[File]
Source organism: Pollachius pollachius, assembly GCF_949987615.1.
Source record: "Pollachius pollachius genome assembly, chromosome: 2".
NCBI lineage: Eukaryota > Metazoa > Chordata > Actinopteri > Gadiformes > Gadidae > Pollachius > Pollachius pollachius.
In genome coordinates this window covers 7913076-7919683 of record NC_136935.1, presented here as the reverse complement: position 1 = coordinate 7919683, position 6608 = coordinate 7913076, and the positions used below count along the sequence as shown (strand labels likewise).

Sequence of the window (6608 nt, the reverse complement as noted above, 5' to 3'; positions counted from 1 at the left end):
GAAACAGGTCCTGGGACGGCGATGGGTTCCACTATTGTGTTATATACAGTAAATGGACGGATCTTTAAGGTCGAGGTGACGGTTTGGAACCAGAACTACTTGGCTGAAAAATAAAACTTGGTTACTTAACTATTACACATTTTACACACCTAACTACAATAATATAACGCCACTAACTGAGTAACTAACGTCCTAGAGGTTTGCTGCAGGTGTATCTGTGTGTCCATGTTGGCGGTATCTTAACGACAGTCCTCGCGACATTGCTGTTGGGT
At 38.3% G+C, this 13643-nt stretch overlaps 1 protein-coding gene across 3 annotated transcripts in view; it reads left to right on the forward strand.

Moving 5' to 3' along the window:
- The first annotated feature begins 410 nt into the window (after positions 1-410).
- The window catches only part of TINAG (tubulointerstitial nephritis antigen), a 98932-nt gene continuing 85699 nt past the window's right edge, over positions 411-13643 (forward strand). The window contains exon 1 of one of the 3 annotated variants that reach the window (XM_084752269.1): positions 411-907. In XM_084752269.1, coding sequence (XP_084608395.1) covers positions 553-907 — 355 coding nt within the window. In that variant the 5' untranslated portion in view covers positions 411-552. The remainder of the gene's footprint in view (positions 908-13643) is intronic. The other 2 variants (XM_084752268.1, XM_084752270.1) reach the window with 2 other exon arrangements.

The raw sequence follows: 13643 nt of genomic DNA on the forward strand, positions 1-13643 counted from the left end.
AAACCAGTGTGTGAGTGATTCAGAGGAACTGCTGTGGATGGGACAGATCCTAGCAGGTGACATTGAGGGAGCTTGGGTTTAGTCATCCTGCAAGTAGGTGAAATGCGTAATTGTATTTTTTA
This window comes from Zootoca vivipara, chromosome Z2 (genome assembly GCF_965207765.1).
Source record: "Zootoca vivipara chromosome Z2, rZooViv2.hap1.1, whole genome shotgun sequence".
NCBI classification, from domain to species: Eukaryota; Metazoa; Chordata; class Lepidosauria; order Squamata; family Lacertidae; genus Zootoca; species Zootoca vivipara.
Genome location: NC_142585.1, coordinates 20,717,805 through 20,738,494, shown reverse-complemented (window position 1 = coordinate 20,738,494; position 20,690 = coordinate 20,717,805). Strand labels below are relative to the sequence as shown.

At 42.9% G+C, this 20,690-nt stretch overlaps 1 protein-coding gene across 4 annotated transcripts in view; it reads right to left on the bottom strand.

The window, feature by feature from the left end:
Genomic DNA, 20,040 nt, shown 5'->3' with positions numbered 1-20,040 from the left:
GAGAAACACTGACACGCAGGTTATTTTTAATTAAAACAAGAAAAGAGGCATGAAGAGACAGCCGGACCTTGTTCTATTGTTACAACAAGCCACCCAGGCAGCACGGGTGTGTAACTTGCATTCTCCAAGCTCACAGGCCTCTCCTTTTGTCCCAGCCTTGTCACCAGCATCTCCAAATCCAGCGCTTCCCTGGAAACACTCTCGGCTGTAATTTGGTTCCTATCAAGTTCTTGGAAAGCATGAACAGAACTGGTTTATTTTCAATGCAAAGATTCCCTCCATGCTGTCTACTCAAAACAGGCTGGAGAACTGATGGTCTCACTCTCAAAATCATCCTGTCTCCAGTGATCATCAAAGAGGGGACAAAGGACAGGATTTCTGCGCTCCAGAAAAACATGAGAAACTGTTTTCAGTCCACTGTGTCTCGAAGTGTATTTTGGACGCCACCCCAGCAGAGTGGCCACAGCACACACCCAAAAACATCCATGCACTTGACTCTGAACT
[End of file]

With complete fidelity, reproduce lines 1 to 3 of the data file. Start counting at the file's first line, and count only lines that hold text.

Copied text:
Source organism: Pollachius pollachius, assembly GCF_949987615.1.
Source record: "Pollachius pollachius genome assembly, chromosome: 2".
NCBI lineage: Eukaryota > Metazoa > Chordata > Actinopteri > Gadiformes > Gadidae > Pollachius > Pollachius pollachius.